Here, I put the gadgets to the test. I focused mostly on devices that are for running or indoor bodyweight exercises, so they’re applicable to a wide audience of people. Many of these products contained a heart rate sensor, which worked in one of two ways. Chest straps are considered the gold standard because, using electrodes, they detect your pulse at the source — electrical signals that instruct your heart to contract. An increasingly popular alternative is optical heart rate sensors, which shine a light into your capillaries to observe your blood flow, most commonly at your wrist. These tend to be less accurate than chest straps because things like movement can throw off the readings. I tested all devices with an optical sensor against the Wahoo TICKR X ($80) and Polar H10 ($90) chest straps.

The Moov HR Burn chest strap with accompanying iPhone app.

The Moov HR Burn is a chest strap that pairs wirelessly with a free app that talks to you, guiding you in real time through four different indoor-exercise classes, as well as outdoor runs and indoor cycling workouts. Moov’s coach reads your heart rate to check if you’re working hard enough. When you are, “she” congratulates you (“You’re doing great!”), and when you aren’t, she cheerfully scolds you (“Time to push it!”). It surprised me how much these quips kept me going, even when I thought my thighs were going to fall off.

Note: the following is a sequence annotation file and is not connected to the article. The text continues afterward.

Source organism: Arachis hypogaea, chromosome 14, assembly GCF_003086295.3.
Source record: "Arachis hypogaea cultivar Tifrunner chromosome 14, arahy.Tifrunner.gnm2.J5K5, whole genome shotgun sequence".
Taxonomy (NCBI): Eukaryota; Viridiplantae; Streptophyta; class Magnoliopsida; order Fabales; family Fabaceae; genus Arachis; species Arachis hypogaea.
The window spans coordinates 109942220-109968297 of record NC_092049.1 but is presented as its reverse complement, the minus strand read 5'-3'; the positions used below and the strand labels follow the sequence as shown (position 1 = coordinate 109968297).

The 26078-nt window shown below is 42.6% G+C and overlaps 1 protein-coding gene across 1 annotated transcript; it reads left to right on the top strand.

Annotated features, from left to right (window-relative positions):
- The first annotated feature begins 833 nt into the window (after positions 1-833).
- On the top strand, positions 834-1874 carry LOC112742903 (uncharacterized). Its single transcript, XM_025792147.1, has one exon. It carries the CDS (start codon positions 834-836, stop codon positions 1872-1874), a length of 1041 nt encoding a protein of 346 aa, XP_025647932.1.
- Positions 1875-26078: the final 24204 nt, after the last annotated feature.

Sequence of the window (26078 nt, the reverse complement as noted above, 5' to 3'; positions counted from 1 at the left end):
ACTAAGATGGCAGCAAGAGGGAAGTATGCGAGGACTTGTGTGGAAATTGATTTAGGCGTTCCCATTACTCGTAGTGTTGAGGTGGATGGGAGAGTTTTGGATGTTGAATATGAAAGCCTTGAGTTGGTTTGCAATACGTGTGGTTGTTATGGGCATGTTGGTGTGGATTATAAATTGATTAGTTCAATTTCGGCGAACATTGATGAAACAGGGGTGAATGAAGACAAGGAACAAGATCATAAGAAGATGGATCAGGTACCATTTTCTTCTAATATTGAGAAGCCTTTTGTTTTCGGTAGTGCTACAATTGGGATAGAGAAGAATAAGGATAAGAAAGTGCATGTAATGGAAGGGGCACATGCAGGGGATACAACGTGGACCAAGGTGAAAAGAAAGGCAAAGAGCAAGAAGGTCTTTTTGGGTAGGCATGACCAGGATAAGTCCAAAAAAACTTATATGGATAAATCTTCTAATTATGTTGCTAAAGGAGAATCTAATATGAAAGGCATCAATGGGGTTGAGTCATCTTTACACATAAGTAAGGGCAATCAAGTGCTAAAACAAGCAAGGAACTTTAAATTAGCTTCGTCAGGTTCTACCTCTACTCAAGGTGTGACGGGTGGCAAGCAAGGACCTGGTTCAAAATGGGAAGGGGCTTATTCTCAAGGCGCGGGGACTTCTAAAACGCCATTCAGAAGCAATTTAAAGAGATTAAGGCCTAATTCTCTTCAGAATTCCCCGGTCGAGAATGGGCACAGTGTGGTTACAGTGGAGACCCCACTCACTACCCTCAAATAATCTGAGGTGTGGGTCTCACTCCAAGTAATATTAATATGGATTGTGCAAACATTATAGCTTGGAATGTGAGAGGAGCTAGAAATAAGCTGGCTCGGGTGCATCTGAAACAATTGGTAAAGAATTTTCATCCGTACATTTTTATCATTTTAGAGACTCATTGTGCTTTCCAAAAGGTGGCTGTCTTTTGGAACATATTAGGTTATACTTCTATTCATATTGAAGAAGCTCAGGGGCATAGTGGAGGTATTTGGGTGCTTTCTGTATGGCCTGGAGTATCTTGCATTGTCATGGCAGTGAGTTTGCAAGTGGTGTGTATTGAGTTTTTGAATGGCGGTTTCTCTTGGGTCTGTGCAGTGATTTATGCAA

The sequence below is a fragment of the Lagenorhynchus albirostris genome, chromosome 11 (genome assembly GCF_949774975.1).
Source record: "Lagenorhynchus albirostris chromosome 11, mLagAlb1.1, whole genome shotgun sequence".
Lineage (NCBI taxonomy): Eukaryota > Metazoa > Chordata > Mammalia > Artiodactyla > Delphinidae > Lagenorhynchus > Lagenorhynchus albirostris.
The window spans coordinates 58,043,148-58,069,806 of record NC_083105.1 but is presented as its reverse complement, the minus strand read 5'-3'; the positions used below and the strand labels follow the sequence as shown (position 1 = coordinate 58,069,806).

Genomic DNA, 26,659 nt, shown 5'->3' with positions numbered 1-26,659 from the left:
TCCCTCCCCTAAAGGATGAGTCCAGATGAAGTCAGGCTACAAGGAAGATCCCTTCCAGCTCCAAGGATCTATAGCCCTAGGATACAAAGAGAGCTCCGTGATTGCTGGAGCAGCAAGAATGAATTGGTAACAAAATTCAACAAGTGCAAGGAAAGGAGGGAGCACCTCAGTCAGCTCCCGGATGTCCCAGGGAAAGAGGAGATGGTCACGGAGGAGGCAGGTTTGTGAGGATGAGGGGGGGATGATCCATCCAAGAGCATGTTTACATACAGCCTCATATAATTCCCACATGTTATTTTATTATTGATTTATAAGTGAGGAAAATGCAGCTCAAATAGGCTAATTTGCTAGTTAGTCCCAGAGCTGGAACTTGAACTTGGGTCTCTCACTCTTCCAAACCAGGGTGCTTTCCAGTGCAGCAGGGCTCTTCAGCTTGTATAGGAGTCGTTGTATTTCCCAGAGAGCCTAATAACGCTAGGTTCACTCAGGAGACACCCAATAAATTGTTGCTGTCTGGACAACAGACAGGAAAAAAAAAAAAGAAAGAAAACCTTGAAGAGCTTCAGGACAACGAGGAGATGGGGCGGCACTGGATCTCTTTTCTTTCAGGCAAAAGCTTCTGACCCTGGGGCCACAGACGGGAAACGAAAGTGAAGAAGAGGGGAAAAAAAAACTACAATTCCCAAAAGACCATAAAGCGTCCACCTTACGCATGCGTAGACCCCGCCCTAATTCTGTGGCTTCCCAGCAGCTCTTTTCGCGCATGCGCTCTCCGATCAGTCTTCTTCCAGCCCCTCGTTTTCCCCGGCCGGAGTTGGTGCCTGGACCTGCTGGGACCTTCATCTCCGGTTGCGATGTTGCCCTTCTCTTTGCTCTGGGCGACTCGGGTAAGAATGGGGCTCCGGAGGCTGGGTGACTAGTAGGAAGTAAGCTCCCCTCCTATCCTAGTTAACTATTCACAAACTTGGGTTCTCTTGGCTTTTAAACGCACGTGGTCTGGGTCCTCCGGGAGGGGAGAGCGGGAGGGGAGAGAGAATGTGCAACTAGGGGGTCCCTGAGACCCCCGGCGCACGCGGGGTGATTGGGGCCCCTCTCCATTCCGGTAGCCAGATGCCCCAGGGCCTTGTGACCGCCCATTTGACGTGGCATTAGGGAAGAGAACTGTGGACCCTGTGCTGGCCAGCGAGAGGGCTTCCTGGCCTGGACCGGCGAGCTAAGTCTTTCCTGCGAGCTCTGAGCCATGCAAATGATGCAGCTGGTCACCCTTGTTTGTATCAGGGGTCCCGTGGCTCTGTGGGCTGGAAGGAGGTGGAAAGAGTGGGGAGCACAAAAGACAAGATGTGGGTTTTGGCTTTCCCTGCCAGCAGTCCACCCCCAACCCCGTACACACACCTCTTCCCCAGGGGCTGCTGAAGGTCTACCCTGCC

The outdoor runs and indoor cycling workouts, which alternate between all-out sprints and easy recoveries, start at 18 minutes. To get a better sense of how the product works, watch the video above, or listen to our episode of the Decrypted podcast, in which you’ll hear my boss Brad valiantly trying the Moov HR Burn for the first time.

 

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